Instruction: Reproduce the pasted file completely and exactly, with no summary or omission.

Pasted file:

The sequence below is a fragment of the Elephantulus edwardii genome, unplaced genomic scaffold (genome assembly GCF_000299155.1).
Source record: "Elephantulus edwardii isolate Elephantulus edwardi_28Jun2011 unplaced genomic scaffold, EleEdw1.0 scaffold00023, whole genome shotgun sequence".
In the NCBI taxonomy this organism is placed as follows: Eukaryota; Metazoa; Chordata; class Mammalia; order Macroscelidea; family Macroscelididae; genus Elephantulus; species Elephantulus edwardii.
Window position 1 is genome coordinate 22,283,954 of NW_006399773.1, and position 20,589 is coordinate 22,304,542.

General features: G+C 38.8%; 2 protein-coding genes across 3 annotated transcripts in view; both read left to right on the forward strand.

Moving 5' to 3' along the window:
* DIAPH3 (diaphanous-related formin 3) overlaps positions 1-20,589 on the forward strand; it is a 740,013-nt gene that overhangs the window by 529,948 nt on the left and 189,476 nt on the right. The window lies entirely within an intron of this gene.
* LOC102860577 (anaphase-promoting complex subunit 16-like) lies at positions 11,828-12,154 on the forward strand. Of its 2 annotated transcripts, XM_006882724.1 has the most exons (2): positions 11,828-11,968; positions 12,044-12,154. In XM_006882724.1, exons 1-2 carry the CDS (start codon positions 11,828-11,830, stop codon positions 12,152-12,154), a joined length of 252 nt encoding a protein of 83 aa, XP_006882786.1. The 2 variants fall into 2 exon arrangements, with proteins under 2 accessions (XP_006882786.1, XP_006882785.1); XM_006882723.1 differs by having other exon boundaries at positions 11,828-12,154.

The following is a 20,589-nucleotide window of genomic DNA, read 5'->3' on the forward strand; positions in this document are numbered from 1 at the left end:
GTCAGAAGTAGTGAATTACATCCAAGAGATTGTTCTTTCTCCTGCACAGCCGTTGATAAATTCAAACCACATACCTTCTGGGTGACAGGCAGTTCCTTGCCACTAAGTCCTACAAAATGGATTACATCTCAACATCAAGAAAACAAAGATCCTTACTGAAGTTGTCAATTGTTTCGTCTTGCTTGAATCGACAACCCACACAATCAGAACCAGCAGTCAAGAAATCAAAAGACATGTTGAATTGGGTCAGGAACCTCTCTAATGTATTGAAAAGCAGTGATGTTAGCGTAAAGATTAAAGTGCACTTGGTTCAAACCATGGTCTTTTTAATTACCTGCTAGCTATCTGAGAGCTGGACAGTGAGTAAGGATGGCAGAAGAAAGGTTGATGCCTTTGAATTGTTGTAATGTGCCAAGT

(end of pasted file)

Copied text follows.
The sequence below is a fragment of the Elephantulus edwardii genome, unplaced genomic scaffold (genome assembly GCF_000299155.1).
Source record: "Elephantulus edwardii isolate Elephantulus edwardi_28Jun2011 unplaced genomic scaffold, EleEdw1.0 scaffold00023, whole genome shotgun sequence".
In the NCBI taxonomy this organism is placed as follows: Eukaryota; Metazoa; Chordata; class Mammalia; order Macroscelidea; family Macroscelididae; genus Elephantulus; species Elephantulus edwardii.
Window position 1 is genome coordinate 22,283,954 of NW_006399773.1, and position 20,589 is coordinate 22,304,542.

General features: G+C 38.8%; 2 protein-coding genes across 3 annotated transcripts in view; both read left to right on the forward strand.

Moving 5' to 3' along the window:
* DIAPH3 (diaphanous-related formin 3) overlaps positions 1-20,589 on the forward strand; it is a 740,013-nt gene that overhangs the window by 529,948 nt on the left and 189,476 nt on the right. The window lies entirely within an intron of this gene.
* LOC102860577 (anaphase-promoting complex subunit 16-like) lies at positions 11,828-12,154 on the forward strand. Of its 2 annotated transcripts, XM_006882724.1 has the most exons (2): positions 11,828-11,968; positions 12,044-12,154. In XM_006882724.1, exons 1-2 carry the CDS (start codon positions 11,828-11,830, stop codon positions 12,152-12,154), a joined length of 252 nt encoding a protein of 83 aa, XP_006882786.1. The 2 variants fall into 2 exon arrangements, with proteins under 2 accessions (XP_006882786.1, XP_006882785.1); XM_006882723.1 differs by having other exon boundaries at positions 11,828-12,154.

The following is a 20,589-nucleotide window of genomic DNA, read 5'->3' on the forward strand; positions in this document are numbered from 1 at the left end:
GTCAGAAGTAGTGAATTACATCCAAGAGATTGTTCTTTCTCCTGCACAGCCGTTGATAAATTCAAACCACATACCTTCTGGGTGACAGGCAGTTCCTTGCCACTAAGTCCTACAAAATGGATTACATCTCAACATCAAGAAAACAAAGATCCTTACTGAAGTTGTCAATTGTTTCGTCTTGCTTGAATCGACAACCCACACAATCAGAACCAGCAGTCAAGAAATCAAAAGACATGTTGAATTGGGTCAGGAACCTCTCTAATGTATTGAAAAGCAGTGATGTTAGCGTAAAGATTAAAGTGCACTTGGTTCAAACCATGGTCTTTTTAATTACCTGCTAGCTATCTGAGAGCTGGACAGTGAGTAAGGATGGCAGAAGAAAGGTTGATGCCTTTGAATTGTTGTAATGTGCCAAGT